“On the Rocks” showcases Sofia Coppola’s technical flare without the full command of her craft

Sofia Coppola’s new feature film starring Rashida Jones and Bill Murray reaches its bare minimum but doesn’t trek her higher ground.


Courtesy of A24/Apple TV+

Rashida Jones’s Laura and Bill Murray’s Felix as they ride around New York City together.

On Friday, Oct. 23, Apple TV+ released Sofia Coppola’s newest film, “On the Rocks.” The film stars Rashida Jones as Laura, a married woman with two daughters who suspects her husband, Dean, of infidelity. Because of this, she tails him frequently with her exuberant father, Felix, played by Bill Murray.

Jones’s Laura with Marlon Wayans’s Dean and their two daughters. (Courtesy of A24/Apple TV+)

“The film looked really nice in how it depicted the bond between Felix and Laura,” said Calvin Sayad, junior.

While this is the first time Jones and Coppola have collaborated on a project, this is her third time working with Murray. The first came in her critically acclaimed feature “Lost in Translation” in which Murray played a washed-up actor suffering a midlife crisis. He received an Academy Award nomination, BAFTA, and Golden Globe for his performance. The second came in the Christmas musical comedy “A Very Murray Christmas” which also received positive critical reception.

The best aspect of the film is its technical aspects. Coppola crafts a dark blue color palette with the beautiful backdrop of New York City for the majority of the film. Her use of long shots and extreme long shots with high angles help to establish the setting’s realism that she strived for. This ensconced me into the film and was the primary thing I reflected upon after watching.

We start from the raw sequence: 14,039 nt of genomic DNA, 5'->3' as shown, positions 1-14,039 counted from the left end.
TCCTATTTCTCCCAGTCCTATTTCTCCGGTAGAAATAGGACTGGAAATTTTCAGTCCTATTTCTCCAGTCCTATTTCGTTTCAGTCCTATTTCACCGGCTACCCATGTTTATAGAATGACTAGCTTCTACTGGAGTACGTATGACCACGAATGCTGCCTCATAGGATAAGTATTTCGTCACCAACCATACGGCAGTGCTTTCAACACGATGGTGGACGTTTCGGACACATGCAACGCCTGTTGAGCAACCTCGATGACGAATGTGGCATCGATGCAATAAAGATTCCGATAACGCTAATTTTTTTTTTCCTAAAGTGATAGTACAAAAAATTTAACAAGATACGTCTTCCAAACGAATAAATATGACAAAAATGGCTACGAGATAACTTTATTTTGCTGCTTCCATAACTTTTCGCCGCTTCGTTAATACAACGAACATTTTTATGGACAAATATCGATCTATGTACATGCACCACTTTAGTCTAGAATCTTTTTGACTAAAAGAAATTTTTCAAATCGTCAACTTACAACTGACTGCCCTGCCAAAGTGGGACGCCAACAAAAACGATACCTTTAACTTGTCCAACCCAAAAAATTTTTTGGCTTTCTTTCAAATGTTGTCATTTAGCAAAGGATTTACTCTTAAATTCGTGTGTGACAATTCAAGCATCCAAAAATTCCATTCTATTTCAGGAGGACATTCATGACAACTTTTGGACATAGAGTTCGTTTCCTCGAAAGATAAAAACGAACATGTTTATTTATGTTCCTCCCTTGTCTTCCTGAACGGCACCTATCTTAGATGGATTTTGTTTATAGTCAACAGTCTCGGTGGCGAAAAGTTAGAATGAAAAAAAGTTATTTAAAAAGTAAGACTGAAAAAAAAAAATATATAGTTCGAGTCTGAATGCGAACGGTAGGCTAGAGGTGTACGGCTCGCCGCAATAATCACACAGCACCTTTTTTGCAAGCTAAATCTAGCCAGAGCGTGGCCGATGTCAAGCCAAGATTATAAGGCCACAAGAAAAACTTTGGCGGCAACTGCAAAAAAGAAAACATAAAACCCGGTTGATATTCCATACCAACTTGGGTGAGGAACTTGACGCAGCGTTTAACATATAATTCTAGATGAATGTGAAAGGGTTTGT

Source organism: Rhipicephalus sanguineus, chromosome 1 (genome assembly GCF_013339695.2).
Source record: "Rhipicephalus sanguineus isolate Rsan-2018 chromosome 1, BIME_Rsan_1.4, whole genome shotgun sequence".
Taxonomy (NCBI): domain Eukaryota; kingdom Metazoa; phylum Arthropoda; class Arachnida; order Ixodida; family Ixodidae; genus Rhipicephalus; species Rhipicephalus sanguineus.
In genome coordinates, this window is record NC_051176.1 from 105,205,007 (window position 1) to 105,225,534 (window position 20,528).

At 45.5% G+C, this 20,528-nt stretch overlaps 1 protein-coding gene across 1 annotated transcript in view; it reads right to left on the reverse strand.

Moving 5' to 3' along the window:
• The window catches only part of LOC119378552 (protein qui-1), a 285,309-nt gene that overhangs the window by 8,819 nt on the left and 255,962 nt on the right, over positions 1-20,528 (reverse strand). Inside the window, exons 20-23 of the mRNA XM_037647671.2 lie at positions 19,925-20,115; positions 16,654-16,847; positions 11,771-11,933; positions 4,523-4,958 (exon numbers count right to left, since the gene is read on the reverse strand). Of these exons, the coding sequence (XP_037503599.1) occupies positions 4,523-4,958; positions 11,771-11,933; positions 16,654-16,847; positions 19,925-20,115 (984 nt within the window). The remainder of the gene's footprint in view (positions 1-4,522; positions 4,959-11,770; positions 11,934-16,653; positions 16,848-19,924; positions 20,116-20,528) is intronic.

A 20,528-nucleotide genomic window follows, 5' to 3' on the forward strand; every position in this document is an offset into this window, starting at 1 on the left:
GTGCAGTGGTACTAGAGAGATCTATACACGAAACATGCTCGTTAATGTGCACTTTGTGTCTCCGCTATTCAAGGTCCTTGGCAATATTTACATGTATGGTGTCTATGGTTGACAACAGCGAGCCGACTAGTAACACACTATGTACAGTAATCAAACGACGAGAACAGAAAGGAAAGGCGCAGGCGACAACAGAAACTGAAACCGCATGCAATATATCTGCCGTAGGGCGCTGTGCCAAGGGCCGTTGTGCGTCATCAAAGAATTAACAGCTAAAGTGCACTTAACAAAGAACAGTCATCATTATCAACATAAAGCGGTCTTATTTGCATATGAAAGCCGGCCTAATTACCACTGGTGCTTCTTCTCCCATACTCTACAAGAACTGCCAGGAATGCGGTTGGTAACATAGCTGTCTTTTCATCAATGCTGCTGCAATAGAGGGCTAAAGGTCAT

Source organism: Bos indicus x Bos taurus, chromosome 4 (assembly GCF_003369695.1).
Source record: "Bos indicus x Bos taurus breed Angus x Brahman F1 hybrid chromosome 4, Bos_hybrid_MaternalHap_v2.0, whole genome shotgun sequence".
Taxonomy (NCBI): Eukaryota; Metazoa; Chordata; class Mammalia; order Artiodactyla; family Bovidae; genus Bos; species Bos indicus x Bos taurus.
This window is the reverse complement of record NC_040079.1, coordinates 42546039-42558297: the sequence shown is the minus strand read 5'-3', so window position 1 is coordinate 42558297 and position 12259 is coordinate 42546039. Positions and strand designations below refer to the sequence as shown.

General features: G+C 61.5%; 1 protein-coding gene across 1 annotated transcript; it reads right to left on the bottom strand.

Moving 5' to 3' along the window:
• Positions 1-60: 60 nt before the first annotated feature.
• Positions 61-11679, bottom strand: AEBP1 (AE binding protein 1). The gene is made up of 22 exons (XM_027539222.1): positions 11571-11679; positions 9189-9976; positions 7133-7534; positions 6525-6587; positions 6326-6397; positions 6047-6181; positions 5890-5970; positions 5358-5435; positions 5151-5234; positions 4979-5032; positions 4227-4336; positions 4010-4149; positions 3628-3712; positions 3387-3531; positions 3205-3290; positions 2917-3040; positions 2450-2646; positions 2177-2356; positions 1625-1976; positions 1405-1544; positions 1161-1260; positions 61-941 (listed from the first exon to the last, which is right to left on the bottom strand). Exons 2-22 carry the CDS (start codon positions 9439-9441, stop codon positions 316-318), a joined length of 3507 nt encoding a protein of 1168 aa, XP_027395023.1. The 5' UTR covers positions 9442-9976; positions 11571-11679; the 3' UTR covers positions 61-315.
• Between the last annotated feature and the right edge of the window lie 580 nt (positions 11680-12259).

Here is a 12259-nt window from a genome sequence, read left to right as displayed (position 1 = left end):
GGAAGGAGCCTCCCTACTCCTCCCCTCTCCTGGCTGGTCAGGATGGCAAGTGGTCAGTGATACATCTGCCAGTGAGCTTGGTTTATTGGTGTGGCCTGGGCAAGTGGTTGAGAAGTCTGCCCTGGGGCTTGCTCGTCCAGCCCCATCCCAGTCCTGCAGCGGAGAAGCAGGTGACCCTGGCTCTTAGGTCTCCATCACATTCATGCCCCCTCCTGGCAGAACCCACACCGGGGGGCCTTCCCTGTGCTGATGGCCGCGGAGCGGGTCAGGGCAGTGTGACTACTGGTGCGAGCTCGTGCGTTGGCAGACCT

One of my personal favorite tools that Coppola can command so effectively is wordless storytelling. “Lost in Translation” captures this vividly. The film is quiet but beautiful from start to finish, using the tools available to her (acting, cinematography, editing) to say something without words. She captures some of that here as well. Like “Lost in Translation,” it also helps add to the present dramatic, melancholic tone, whether it be a shot of Laura walking through the city, sitting at her computer in her apartment, or just a shot of the landscape itself.

The film is a manageable 96 minutes long and an easy watch from start to finish. Coppola rides the premise throughout to keep the audience intrigued, and I never thought it became predictable or boring. Sadly though, the final product from this base ingredient is nothing to write home about. Coppola’s certainly capable of turning a premise into a story that is unforgettable, but the full command of her craft is noticeably lacking here.

To be fair, the story never becomes unbearable. The film gives some interesting commentary on the stability of relationships and the effect that children have on them. Coppola crafts a cause-and-effect relationship between the latter and the former. The issue is that it gets so lost in the weeds that it never leaves a lasting effect, despite what I inferred to be a more impactful intent by Coppola. It rides its premise like a wave and when it hits the shore you’re left feeling fine. That’s it, fine.

The screenplay attempts to blend a sense of drama and comedy. Most of the comedy comes in the form of Felix’s charm. His discussion topics transition from talking about the history of caviar to the primal attraction in early humans like it’s just a walk in the park. While I didn’t find the comedy to be unbearable, it seemed like Coppola struggled to balance the two genres instead of mixing them. This makes numerous scenes from the film have a notable taste of one without the other.

Overall, the film takes an intriguing premise and beautiful technical aspects and turns it into a piece that’s just fine, nothing more and nothing less.

You can watch “On the Rocks” on Apple TV+ with a monthly subscription.